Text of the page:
The European hadron therapy community touches base

The European hadron therapy community gathered in Stockholm from 3 to 5 September for the annual ENLIGHT workshops. Three of the four EC-funded projects born under the umbrella of ENLIGHT (see box) were discussed in the prestigious Nobel Forum at the Karolinska Institutet.

Souvenir photo from the ENLIGHT workshops
On its second birthday, the PARTNER Initial Training Network was especially under the spotlight, as the European Commission conducted a formal project review bringing together the institutes, companies and young researchers involved. The 21 PARTNER researchers experienced the thrill of presenting their work in this privileged setting. During the coffee breaks, they joked about this being their only chance in life to speak in the Nobel Forum – but who knows what these brilliant young minds will achieve! They certainly impressed the European Commission’s Project Officer Gianluca Coluccio and Expert Reviewer Kaisa Hellevuo, who stated that PARTNER is a showcase project demonstrating what the EC wants to accomplish with Marie Curie Training Networks. They were particularly captivated by the multi-disciplinary nature of PARTNER and the quality of the Fellows' training and research - so much so that they even asked PARTNER to submit a follow-up project in the next round of project proposals in January 2011!

In addition to the scientific achievements, PARTNER is certainly providing a unique life experience to its researchers: when interviewed about the added benefits of carrying out their studies within such a network, all of them enthusiastically described the interaction with their fellow PARTNER researchers, and the word “friend” was certainly more used than “colleague”. They all adopted the words of the project coordinator, Manjit Dosanjh from CERN: “You now have friends from 15 countries”.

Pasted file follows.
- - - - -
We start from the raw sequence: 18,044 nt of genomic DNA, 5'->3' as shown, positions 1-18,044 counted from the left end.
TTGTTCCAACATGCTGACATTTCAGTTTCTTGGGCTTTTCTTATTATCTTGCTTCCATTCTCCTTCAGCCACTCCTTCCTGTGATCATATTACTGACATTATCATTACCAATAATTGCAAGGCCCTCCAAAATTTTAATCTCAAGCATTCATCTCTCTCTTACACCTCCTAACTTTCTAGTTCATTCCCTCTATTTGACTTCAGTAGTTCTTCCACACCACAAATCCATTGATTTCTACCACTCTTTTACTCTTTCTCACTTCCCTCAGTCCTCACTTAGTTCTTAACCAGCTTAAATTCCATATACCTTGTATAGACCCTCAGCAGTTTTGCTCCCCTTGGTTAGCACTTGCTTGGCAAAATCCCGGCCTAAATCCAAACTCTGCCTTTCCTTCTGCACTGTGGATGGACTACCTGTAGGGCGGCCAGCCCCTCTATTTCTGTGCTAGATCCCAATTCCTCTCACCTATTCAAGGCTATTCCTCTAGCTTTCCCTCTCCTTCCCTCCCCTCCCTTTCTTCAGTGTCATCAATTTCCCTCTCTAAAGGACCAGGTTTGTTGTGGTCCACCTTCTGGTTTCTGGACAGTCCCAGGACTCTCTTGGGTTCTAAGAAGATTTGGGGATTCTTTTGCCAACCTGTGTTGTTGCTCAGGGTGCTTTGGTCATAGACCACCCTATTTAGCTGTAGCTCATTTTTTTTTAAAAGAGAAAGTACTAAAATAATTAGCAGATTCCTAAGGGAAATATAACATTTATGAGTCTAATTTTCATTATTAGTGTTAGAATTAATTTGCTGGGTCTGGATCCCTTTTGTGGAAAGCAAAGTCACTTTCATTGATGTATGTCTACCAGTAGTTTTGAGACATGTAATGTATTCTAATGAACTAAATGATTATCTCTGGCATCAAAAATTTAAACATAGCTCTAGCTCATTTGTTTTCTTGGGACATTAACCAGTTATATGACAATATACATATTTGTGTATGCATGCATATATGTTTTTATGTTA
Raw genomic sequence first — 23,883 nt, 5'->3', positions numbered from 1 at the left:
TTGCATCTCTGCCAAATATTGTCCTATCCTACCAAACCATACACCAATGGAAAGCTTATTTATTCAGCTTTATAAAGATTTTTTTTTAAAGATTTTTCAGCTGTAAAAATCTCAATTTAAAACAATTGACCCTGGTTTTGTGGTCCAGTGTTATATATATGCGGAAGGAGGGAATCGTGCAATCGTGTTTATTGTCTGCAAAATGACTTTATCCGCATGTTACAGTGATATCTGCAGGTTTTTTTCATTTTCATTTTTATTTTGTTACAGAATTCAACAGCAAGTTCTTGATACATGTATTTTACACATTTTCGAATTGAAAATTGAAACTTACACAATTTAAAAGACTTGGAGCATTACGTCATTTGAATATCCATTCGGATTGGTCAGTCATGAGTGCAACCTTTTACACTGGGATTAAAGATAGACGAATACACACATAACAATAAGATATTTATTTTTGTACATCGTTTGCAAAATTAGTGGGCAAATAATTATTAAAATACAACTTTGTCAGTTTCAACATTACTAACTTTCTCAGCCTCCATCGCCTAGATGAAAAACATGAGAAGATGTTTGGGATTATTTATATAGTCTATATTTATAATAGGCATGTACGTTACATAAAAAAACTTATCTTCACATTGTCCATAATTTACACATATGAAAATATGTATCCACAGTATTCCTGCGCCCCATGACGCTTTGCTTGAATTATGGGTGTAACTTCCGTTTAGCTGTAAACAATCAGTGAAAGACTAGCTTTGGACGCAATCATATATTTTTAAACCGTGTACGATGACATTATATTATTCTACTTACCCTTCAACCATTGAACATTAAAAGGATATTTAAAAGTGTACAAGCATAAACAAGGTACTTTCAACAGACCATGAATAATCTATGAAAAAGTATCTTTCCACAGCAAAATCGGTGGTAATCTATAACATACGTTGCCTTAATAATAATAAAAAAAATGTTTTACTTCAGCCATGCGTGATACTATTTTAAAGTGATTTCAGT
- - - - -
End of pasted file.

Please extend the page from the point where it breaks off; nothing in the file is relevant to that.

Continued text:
After the success of PARTNER’s Mid-Term Review, the annual meeting of ULICE and the general meeting of ENVISION bathed in the same positive and collaborative atmosphere. Besides the detailed status reports on the projects’ various aspects, three plenary talks gave a broader perspective of the current challenges in hadron therapy. Anders Brahme, whose groundbreaking paper published in 1988 laid the theoretical foundation of IMRT, offered a visionary overview of future hadron treatment facilities in Sweden. Then came Wolfgang Enghardt, who had led the development of the first PET device for real-time hadron therapy monitoring (the so called in-beam PET): he traced the history of medical imaging, reviewed the state-of-the-art in the field and described the steps needed to advance towards true real-time in-vivo dosimetry. The last plenary talk was given by Stephanie Combs, a radiation oncologist at the first European carbon ion treatment facility in Heidelberg, who presented the requirements and wishes of the medical community for future medical imaging tools.

After a final picture in front of Alfred Nobel’s statue, the participants said goodbye to Stockholm. The ENLIGHT gathering has once again been successful in bringing together experts from many different fields from many countries, who will continue to exchange ideas and information all over Europe, for the benefit of cancer therapy.

CERN’s involvement in ENLIGHT

Manjit Dosanjh, CERN’s Life Sciences Advisor and member of the KTT Group, is also co-ordinator of the ENLIGHT network and some of the related programmes. Established in 2002 to coordinate the European efforts in hadron therapy, today the network counts more than 300 participants from twenty European countries. A major achievement of ENLIGHT has been the blending of traditionally separate communities so that clinicians, physicists, biologists and engineers with experience and interest in particle therapy are working together.

Under the umbrella of ENLIGHT, there are currently four EC-funded projects; PARTNER, ENVISION and ENTERVISION, co-ordinated by CERN and ULICE, co-ordinated by CNAO. With a total funding of 24 million euros, these projects are directed towards the various aspects of developing, establishing and optimising hadron therapy.

PARTNER is a four-year Marie Curie Training project that offers research and training opportunities to 25 young biologists, engineers, physicians and physicists. Currently, CERN is hosting four PARTNER fellows. The ULICE project addresses the issue of designing optimal and standardised hadron therapy facilities, providing access to existing facilities and sharing knowledge. ENVISION focuses on the development of medical imaging techniques and protocols for quality assurance during treatment. The last born, ENTERVISION, will complement ENVISION by providing training in the imaging field and will start in February 2011.

Watch the movie: 

by Audrey Ballantine, Manuela Cirilli, Evangelia Dimovasili, Manjit Dosanjh, Seamus Hegarty